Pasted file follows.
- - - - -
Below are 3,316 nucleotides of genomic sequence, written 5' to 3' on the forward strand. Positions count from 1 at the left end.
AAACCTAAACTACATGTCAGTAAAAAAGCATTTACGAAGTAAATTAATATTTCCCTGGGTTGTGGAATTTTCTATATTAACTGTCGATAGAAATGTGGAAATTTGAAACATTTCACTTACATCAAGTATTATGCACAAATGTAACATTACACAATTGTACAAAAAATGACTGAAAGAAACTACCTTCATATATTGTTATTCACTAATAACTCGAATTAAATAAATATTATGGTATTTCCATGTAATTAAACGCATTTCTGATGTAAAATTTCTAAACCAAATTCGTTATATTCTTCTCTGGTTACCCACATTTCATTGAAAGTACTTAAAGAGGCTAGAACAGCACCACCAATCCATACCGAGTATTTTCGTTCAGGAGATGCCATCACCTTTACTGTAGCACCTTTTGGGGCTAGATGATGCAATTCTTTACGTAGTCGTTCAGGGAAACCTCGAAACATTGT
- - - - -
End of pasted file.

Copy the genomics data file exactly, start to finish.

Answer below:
Below are 3,316 nucleotides of genomic sequence, written 5' to 3' on the forward strand. Positions count from 1 at the left end.
AAACCTAAACTACATGTCAGTAAAAAAGCATTTACGAAGTAAATTAATATTTCCCTGGGTTGTGGAATTTTCTATATTAACTGTCGATAGAAATGTGGAAATTTGAAACATTTCACTTACATCAAGTATTATGCACAAATGTAACATTACACAATTGTACAAAAAATGACTGAAAGAAACTACCTTCATATATTGTTATTCACTAATAACTCGAATTAAATAAATATTATGGTATTTCCATGTAATTAAACGCATTTCTGATGTAAAATTTCTAAACCAAATTCGTTATATTCTTCTCTGGTTACCCACATTTCATTGAAAGTACTTAAAGAGGCTAGAACAGCACCACCAATCCATACCGAGTATTTTCGTTCAGGAGATGCCATCACCTTTACTGTAGCACCTTTTGGGGCTAGATGATGCAATTCTTTACGTAGTCGTTCAGGGAAACCTCGAAACATTGT